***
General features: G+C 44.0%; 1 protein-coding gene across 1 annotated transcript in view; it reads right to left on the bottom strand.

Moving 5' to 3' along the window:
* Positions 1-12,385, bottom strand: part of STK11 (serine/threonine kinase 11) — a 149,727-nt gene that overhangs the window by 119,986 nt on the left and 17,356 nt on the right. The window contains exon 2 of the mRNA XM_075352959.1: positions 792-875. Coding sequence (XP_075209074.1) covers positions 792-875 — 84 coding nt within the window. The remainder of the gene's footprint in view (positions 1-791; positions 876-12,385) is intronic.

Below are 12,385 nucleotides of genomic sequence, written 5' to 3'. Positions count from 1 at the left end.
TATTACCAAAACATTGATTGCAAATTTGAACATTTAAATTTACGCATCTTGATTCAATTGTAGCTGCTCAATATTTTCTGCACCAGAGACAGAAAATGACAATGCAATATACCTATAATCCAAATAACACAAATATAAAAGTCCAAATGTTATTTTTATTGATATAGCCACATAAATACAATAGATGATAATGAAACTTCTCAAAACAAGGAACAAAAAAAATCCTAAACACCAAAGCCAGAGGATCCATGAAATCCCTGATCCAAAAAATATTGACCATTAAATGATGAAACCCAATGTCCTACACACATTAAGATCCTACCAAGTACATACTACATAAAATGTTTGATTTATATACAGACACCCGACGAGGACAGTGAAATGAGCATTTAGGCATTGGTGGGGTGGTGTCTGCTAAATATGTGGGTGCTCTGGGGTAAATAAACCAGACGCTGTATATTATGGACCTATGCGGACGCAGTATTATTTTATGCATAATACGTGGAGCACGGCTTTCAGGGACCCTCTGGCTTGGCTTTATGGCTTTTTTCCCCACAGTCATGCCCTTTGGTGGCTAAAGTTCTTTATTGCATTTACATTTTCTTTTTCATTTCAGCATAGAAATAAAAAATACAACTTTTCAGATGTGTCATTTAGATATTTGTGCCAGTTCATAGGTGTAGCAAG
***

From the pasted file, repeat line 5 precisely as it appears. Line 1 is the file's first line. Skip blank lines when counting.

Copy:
TATTACCAAAACATTGATTGCAAATTTGAACATTTAAATTTACGCATCTTGATTCAATTGTAGCTGCTCAATATTTTCTGCACCAGAGACAGAAAATGACAATGCAATATACCTATAATCCAAATAACACAAATATAAAAGTCCAAATGTTATTTTTATTGATATAGCCACATAAATACAATAGATGATAATGAAACTTCTCAAAACAAGGAACAAAAAAAATCCTAAACACCAAAGCCAGAGGATCCATGAAATCCCTGATCCAAAAAATATTGACCATTAAATGATGAAACCCAATGTCCTACACACATTAAGATCCTACCAAGTACATACTACATAAAATGTTTGATTTATATACAGACACCCGACGAGGACAGTGAAATGAGCATTTAGGCATTGGTGGGGTGGTGTCTGCTAAATATGTGGGTGCTCTGGGGTAAATAAACCAGACGCTGTATATTATGGACCTATGCGGACGCAGTATTATTTTATGCATAATACGTGGAGCACGGCTTTCAGGGACCCTCTGGCTTGGCTTTATGGCTTTTTTCCCCACAGTCATGCCCTTTGGTGGCTAAAGTTCTTTATTGCATTTACATTTTCTTTTTCATTTCAGCATAGAAATAAAAAATACAACTTTTCAGATGTGTCATTTAGATATTTGTGCCAGTTCATAGGTGTAGCAAG